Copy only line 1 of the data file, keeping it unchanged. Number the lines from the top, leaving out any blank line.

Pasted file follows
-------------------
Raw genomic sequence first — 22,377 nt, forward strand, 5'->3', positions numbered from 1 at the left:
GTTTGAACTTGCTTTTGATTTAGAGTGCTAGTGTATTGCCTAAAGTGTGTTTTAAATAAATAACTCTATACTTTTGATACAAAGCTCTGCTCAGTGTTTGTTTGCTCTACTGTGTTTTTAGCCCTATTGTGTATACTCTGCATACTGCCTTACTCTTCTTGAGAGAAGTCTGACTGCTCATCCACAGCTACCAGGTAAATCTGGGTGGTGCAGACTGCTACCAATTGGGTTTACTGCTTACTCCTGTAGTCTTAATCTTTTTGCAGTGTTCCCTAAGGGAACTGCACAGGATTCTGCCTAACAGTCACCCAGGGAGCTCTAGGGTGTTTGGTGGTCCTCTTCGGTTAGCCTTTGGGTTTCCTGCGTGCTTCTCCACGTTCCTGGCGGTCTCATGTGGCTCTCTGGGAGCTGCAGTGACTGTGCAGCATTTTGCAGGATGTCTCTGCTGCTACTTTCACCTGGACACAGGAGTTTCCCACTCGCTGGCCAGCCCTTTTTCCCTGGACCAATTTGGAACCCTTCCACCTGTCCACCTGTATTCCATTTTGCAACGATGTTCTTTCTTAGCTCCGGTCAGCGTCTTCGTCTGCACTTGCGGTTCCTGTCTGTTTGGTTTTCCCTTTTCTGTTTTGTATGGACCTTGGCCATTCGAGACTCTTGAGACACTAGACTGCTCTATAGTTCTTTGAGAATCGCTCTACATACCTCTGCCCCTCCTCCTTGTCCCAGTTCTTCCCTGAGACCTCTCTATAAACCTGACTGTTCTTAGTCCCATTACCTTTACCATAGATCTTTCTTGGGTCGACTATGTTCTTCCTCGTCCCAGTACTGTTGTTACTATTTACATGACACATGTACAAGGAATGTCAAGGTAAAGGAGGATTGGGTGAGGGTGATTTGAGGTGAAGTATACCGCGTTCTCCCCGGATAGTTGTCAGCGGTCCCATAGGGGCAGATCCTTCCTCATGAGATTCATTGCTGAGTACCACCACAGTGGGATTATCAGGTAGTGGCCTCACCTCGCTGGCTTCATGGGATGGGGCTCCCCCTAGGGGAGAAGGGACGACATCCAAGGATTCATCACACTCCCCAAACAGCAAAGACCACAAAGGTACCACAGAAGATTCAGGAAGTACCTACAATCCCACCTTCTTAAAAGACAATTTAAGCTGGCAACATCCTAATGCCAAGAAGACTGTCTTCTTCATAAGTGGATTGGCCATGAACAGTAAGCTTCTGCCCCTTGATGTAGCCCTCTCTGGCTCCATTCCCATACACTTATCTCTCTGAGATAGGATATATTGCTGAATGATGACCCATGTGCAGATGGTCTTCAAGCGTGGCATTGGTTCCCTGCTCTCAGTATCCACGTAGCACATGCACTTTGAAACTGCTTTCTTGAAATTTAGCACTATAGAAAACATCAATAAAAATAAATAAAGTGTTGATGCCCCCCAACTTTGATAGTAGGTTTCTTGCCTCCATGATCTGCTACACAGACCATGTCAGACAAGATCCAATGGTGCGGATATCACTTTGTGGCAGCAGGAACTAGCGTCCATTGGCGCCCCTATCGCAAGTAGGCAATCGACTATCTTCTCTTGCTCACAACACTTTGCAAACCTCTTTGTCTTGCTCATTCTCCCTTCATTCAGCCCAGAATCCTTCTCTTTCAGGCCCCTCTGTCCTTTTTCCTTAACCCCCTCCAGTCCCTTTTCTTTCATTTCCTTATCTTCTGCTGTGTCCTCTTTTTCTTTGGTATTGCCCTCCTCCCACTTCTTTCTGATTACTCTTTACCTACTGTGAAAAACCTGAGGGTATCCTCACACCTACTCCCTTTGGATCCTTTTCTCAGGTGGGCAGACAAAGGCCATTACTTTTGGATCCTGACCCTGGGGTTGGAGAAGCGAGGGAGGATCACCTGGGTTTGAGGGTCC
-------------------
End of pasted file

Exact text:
Raw genomic sequence first — 22,377 nt, forward strand, 5'->3', positions numbered from 1 at the left: